new member/reglasssing a splinter

Discussion in 'Sailboats' started by lorri, Aug 26, 2007.

  1. lorri
    Joined: Aug 2007
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    Location: Coochiemudlo Island QLD

    lorri Junior Member

    Hi all,I am new to this game,John and I just bought a 21" splinter racing yacht that has a bronken keel,it was beached in high winds we had here.Do you think that it would be worth it to fix? He has done a lot of work on boats be fore but not had a keel to fix,rejoin or whatever you call it.I think our main problem is getting the water out and sealing it enough so it will refloat and be able to be dry docked while we work on it.Any advice would be great,thanks Lorri
     
  2. alan white
    Joined: Mar 2007
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    Location: maine

    alan white Senior Member

    Most certainly, the biggest reason for not repairing a storm-damaged boat is the cost of cosmetic repairs, not dtructural. Particularly if only the keel itself is damaged and little else, most of the work is simple labor.
    A careful examination of the particular damage on your boat by a good boat repair facility or a surveyor is well worth paying for. Any hull damage that is easy to get to will be fixable--- it's not the actual hull work but the fact that the boat is already assembled and fitted out.
    A internal liner making up a molded sole, mast step, and various other things will be in the way unless the damage is confined to the area below the keel root.
    If the keel-to-hull joint is seriously broken and there is a liner, it will probably have to be removed in the way of the keel, but again, an educated assessment needs to be done by a qualified person.
    No concrete answers here, just more questions, but as said, structural damage can be far less work than cosmetic in terms of hours and materials.

    Alan
     
  3. lorri
    Joined: Aug 2007
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    Location: Coochiemudlo Island QLD

    lorri Junior Member

    splinter

    Hi thanks for answering me,well we went and bailed her out again this morning,got her floating this afternoon and saw where the water was coming in,John says its an old leak,all marks there for being there along time,and the beaching must have made it worse.We have a guy coming the day after tomorrow with a cradle on a trailerto get her out so we can work on her at home.So a few more days bailing ahead for me,will have arms like popeye when we have finished.The sea is as flat as a pancake today,the winds we had were really abnormal for this time of year.
    Cheers Lorri,
    Once again in sunny Queensland.
     
  4. lorri
    Joined: Aug 2007
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    Location: Coochiemudlo Island QLD

    lorri Junior Member

    she's out the water

    Hi ,well we got her out the water and in a cradle in the back yard.So far the damage seems to be the keel where it joins onto the hull is leaking in one spot,the stringers have lifted ,and the keel seems to be in two pieces,not apart,the top half wood,the bottom metal.it's got all the paint cracked were the join is,just wondered how they get the two to join up,I thought the keel was one piece.Also needs fiberglassing on outside.So any advice would be great! Will try and add a photo of the keel,John scraped all the wood away where it was leaking to see how bad it was and is getting all the gear he thinks we will need together to start work on her when she dries out.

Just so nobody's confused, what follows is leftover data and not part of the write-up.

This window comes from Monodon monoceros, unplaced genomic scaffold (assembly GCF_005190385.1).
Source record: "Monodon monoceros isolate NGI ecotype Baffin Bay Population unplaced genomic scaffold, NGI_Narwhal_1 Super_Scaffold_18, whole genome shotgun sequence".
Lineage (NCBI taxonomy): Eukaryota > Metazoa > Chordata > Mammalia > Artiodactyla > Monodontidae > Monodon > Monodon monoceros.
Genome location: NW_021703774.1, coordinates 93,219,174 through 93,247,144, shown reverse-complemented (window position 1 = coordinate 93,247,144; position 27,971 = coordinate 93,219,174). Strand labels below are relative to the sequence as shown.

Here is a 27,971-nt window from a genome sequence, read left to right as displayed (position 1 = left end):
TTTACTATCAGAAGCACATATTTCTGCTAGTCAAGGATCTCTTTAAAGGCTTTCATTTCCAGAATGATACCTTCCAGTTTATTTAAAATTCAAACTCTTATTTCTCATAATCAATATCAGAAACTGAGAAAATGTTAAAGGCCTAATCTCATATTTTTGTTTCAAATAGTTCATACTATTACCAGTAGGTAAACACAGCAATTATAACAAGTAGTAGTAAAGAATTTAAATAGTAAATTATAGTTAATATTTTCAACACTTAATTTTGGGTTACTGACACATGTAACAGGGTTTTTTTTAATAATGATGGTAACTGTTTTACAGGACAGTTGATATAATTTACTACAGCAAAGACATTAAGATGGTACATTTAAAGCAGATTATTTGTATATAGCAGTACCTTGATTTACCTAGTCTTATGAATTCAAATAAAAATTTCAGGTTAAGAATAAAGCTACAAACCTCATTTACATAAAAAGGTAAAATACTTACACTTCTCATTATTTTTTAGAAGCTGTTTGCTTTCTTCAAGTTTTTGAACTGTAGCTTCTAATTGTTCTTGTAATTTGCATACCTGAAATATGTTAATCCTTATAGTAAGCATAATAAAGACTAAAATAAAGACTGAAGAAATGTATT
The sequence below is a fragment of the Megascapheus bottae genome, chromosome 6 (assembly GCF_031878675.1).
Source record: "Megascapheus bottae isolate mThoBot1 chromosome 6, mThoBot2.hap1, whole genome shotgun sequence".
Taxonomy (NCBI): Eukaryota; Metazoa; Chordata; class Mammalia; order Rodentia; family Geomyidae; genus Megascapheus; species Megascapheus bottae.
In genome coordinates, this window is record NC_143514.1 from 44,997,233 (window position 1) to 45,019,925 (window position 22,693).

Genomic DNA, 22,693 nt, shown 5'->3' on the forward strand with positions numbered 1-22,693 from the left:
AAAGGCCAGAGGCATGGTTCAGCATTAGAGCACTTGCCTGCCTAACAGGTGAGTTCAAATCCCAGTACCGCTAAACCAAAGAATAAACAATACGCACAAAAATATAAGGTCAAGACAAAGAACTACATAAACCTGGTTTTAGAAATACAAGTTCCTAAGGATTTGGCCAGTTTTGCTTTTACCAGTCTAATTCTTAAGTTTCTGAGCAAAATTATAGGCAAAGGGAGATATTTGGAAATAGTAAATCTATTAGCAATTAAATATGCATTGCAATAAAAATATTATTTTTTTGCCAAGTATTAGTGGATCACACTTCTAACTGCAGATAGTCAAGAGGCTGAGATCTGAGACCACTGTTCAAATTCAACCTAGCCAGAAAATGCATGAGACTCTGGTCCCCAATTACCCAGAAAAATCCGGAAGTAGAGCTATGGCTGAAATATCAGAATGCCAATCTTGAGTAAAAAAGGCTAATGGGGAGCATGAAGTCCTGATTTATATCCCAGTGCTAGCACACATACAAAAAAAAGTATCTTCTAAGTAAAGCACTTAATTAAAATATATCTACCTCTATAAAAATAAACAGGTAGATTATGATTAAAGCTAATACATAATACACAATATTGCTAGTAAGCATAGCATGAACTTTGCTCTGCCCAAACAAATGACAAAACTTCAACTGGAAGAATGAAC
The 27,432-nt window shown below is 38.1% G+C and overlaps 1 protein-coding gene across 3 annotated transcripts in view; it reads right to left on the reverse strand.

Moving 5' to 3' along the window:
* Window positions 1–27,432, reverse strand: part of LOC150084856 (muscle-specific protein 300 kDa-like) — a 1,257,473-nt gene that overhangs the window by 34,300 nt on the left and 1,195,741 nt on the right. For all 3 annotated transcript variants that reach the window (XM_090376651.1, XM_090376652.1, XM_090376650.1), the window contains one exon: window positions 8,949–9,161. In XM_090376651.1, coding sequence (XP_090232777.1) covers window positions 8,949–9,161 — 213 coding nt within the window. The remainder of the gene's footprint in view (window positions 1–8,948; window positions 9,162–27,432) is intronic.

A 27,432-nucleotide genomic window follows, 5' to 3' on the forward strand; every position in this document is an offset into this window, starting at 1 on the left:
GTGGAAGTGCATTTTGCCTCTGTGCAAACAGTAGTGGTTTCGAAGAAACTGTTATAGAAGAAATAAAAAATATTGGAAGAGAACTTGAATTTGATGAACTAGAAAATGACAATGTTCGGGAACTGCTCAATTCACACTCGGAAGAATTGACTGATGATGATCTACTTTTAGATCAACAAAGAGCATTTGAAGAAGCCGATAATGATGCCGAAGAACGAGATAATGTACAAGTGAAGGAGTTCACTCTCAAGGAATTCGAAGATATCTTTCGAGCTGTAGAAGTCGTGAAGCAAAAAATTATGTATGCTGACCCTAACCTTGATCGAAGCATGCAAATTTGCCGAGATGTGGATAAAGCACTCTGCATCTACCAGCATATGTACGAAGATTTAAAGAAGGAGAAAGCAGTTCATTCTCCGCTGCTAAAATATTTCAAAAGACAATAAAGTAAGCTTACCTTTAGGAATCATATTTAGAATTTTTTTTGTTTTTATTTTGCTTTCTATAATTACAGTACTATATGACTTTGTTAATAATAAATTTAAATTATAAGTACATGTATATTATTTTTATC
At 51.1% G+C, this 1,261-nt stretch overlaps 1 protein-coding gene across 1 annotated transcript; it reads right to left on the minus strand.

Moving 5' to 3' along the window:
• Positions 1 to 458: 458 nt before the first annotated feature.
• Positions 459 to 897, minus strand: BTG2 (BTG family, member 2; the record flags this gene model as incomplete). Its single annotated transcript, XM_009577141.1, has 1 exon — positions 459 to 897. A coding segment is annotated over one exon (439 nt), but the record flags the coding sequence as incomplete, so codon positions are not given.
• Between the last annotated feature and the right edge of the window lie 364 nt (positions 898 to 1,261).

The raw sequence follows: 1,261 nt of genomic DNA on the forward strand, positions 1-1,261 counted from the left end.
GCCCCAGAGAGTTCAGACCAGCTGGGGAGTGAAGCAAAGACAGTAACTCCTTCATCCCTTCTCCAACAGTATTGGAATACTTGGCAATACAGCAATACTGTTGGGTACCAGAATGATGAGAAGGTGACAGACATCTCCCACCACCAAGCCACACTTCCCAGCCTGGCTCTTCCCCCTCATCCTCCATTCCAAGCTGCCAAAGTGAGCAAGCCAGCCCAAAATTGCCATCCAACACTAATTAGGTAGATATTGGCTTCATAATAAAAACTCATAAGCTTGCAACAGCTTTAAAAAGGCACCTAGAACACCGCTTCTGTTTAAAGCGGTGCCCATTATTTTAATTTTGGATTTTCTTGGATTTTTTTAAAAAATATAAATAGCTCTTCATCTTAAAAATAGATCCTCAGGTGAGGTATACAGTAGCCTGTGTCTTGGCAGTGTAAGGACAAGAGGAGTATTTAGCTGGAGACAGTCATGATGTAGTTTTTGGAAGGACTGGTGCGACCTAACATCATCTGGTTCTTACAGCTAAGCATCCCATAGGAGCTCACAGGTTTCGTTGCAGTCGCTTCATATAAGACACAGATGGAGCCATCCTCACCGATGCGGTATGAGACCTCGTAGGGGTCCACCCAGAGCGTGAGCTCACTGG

Cheers Lorri
     
  5. alan white
    Joined: Mar 2007
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    Location: maine

    alan white Senior Member

    My best advice would be that you get good advice from someone who can carefully examine the damage up close, who is an expert.
    I once owned a boat with exactly the same damage--- which had been fixed before I owned the boat. The damage had occurred from rotting floor (transverse frame) coring, and not a storm. this had weakened the keel-to-hull joint, allowing it to flex. Flexing then created more cracking, etc..
    The remedy was to replace the floors and the tabbing that bonded them to the hull, and to completely rebuild, layer by layer, the leel/hull joint all around.
    The process involved not just fiberglass and epoxy, but screws also, embedded in the glass, to provide a mechanical means of connection as well.
    the repair was successful, and the boat was taken offhore for a year, where it got bounced around enough to see that the repair had been a complete success.
    In this area, the keel/hull joint, over-building is not an issue. When in doubt, over-do it! If you can get cut-offs and waste cloth, mat, and roving for cheap, go for it. Your widest piece might only be a foot wide. A repair in this area (underneath at least) involves a coved shape being produced between two adjacent surfaces, and the radius of that coving doesn't have to be as small as it used to be. Of all the areas on a boat hull that can easily be thickened, this is it.
    Good luck, and stay in touch.

    A.
     

  6. Jratte
    Joined: Jul 2007
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    Location: Mamaroneck, NY

    Jratte Junior Member

    Some pics would be great, but let me provide on piece of advice. When it comes time to glass the keel back on to the boat, if at all possible do so withe the weight of the keel hanging form the hull. In other words keep the hull blocked up with cradle, stands, whatever. Do not support the bottom of the keel. Let it hang there a bit then go ahead and glass it. If you don't the likelihood of the glass cracking when the weight of the keel is applied is very strong. This is not pleasant and could lead to more leaking. Alan is right, when in doubt, overbuild this area. Best of luck.
     
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